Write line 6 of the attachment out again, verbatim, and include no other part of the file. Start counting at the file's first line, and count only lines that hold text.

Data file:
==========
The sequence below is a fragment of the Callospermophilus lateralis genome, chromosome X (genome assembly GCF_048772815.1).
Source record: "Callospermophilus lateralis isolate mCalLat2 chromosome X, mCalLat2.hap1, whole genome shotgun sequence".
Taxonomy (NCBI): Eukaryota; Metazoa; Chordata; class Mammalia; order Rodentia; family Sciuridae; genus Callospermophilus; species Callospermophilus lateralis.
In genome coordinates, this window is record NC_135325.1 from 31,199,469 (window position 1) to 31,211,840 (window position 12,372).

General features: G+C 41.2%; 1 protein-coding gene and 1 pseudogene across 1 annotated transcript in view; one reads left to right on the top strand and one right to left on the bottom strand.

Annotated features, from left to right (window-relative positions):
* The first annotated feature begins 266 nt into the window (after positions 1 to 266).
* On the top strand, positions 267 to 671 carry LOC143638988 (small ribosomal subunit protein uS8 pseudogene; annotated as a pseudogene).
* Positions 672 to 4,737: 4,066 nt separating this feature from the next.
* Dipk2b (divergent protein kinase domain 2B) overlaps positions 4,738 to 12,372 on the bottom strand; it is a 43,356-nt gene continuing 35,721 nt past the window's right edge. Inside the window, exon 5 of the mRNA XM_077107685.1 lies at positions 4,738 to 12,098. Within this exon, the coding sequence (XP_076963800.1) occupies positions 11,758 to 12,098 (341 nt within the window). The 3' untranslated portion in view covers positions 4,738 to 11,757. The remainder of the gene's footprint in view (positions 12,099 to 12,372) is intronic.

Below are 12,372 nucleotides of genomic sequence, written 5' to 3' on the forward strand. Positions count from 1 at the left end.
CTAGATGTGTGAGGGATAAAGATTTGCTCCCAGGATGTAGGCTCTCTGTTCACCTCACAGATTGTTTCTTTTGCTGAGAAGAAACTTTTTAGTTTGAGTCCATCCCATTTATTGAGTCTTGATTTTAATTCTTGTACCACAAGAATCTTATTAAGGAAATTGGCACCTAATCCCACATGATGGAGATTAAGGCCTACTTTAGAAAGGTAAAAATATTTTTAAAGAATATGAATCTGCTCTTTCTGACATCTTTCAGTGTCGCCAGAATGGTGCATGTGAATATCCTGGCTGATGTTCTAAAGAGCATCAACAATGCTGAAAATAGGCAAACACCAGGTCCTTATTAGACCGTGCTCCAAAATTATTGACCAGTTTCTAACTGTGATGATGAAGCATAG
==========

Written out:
Annotated features, from left to right (window-relative positions):